Fall planting tips from the Henrico Master Gardeners
Now that the first frost has occurred and the garden has started dying back, it’s time to start planting!
“Planting now gives trees and shrubs and spring-flowering perennials a jump on the game,” said Henrico Extension Agent Lisa Sanderson.
“Your plants have the opportunity to get established before the heat and stress of late spring and summer.”
Sanderson says that even though the plants are dormant during the winter, roots continue to grow, producing a more robust plant in the spring that is better able to withstand heat and drought.
Fall can also be a good time to purchase new plants.
“Some things aren’t as readily available at other times of the year,” said Sanderson. “If you want balled-and-burlapped trees and shrubs, you’ll find the best selection now. They are dug in the fall when dormant and may not be as readily available for spring planting.”
You might find some good bargains, too. Many retailers don’t want to hold their plants over the winter so they’ll reduce prices. But Sanderson says fall gardeners need to “shop well.”
“You still need to evaluate the health of the plant,” she said. In addition to looking at the plant above the soil, Sanderson said it’s a good idea to look at the roots to make sure the plant is not root-bound, a condition that occurs when the plant has been in the container too long and the soil ball is a solid mass of roots.
“And don’t forget to consider where you want to put the plant,” said Sanderson. “How much sun do you get? How much space do you have, and how large is the plant going to get?”
“Avoid those impulse buys,” she said.
The procedures for planting in fall are basically the same as for spring.
Start with a soil test to determine what soil amendments will be needed in the spring. Soil test kits are available at all Henrico public libraries or the Extension Office in the Human Services Building of the Henrico Government Complex. Henrico citizens are eligible for two free soil samples each year.
Test the planting site for good drainage by digging the hole for your plant and filling it with water. If it doesn’t drain within 24 hours, you’ll need to install a raised bed or find another location.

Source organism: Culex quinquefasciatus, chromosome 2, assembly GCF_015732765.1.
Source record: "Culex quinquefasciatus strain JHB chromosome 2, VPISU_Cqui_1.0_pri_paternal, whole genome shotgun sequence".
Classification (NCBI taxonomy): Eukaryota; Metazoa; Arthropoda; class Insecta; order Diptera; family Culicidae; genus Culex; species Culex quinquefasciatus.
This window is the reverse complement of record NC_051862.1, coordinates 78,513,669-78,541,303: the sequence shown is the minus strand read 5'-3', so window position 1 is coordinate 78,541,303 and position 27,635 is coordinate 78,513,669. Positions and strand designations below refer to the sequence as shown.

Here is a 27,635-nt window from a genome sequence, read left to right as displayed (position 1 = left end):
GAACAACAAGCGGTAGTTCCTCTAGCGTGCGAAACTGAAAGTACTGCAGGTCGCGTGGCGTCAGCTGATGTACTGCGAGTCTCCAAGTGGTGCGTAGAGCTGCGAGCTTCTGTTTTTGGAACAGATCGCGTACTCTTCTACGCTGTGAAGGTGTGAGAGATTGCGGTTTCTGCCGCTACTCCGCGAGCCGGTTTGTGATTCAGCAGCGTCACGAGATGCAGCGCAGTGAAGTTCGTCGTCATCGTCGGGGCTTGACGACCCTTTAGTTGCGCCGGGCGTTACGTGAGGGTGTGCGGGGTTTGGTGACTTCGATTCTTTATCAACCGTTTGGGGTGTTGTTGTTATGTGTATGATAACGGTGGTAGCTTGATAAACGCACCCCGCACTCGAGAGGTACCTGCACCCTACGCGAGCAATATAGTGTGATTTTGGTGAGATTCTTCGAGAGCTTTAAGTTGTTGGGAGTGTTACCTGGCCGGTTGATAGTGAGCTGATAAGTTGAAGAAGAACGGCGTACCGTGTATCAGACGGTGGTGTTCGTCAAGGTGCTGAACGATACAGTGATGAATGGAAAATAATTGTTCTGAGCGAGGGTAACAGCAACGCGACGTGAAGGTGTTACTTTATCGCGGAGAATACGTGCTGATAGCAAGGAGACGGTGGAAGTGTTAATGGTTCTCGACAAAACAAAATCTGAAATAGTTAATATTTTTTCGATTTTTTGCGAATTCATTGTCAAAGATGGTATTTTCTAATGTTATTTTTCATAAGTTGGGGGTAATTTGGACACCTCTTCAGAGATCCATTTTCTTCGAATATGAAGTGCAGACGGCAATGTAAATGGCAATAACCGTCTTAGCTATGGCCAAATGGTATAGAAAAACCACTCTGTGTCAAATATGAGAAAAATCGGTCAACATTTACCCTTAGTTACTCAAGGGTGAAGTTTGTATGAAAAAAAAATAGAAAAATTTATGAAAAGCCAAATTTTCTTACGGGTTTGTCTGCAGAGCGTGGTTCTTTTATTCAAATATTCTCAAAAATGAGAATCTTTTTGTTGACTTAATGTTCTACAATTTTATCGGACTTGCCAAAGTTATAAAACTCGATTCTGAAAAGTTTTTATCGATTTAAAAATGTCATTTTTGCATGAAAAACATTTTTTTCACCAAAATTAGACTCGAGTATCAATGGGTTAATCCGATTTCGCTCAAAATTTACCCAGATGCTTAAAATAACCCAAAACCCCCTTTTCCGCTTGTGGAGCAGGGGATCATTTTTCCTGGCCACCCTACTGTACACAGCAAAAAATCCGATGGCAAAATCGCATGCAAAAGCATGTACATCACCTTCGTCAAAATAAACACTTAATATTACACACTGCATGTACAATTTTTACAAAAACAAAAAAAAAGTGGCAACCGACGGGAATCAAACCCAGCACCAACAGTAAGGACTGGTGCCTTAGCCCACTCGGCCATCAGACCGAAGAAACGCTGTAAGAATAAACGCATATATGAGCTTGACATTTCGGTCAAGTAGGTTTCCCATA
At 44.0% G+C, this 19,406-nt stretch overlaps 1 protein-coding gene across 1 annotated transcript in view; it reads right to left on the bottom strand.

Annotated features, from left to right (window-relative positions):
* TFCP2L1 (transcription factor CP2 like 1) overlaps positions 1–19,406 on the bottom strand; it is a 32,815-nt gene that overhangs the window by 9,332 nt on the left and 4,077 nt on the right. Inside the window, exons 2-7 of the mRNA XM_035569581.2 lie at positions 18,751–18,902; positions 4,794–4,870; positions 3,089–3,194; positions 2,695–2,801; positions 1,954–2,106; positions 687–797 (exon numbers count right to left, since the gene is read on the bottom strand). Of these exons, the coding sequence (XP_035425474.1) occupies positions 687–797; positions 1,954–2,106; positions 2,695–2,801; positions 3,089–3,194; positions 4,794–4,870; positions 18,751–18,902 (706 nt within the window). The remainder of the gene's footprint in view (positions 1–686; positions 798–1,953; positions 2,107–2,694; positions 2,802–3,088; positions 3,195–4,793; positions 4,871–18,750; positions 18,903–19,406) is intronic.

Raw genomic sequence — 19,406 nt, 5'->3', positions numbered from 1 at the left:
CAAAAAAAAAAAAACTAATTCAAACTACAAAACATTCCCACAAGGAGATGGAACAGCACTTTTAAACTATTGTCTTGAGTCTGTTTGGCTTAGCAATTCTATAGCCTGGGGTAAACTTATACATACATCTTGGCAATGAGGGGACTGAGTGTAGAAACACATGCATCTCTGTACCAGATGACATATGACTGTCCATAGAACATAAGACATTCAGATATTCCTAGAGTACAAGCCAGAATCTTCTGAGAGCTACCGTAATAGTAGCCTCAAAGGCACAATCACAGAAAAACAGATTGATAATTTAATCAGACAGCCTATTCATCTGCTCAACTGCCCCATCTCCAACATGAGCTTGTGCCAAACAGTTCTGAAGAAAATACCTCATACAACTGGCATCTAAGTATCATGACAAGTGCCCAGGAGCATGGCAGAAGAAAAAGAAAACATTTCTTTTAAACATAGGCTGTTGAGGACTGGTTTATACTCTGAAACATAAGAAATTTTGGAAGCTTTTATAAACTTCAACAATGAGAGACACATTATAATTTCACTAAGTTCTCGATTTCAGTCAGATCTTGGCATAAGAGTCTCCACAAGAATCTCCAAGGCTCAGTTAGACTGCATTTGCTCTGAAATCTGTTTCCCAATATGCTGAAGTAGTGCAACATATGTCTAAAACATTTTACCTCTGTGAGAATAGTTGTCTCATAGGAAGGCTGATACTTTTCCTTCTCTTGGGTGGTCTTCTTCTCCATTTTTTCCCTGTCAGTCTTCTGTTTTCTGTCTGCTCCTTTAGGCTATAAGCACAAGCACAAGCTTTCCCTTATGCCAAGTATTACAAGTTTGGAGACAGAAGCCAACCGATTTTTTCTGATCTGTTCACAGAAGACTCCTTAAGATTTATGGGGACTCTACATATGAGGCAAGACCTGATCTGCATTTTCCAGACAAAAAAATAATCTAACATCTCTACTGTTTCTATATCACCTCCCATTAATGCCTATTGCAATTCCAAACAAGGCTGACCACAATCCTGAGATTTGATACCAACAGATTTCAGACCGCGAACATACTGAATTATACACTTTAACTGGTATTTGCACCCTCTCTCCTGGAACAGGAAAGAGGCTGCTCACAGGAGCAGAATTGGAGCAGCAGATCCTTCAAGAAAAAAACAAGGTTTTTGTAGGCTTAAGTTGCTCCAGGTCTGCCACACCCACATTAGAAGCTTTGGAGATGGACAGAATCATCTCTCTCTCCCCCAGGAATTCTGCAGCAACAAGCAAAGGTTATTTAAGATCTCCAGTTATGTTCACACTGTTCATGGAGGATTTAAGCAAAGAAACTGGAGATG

After planting, monitor your garden to make sure your plants are getting enough water. “These plants need an inch of water a week throughout their first season,” said Sanderson. “Even during the winter, you should monitor moisture.”
Mulch, applied no more than 2-to-3 inches deep, can be beneficial by helping to slow water loss from the soil and preventing alternate freezing and thawing.
Planting now can give your spring garden a head start!
Citizen Staff Reports 04/25/2016
The sign up period for the Richmond Community Solar Co-op will close on April 30. Nearly 150 homeowners and businesses have joined the group to save money and make going solar easier. The group has started installations and is working with VA SUN to learn about solar technology and the process of going solar.
“If you’ve ever thought about going solar, this is a great opportunity to do so,” said Sekar Veerappan Co-op member and the group’s first installation. “Working with the group helps members learn about going solar and make an informed decision.” > Read more.
Citizen Staff Reports 04/22/2016
The YMCA of Greater Richmond will host its "Healthy Kids Day" April 29-30 at all local branches.
The event is part of the Y's national initiative to improve families' health and well-being.
Each event features games, healthy snacks, arts and crafts and physical activities, among other events. Its goal is to motivate and teach families how to develop healthy routines at home. > Read more.
For our Top 10 calendar events this weekend, click here! > Read more.
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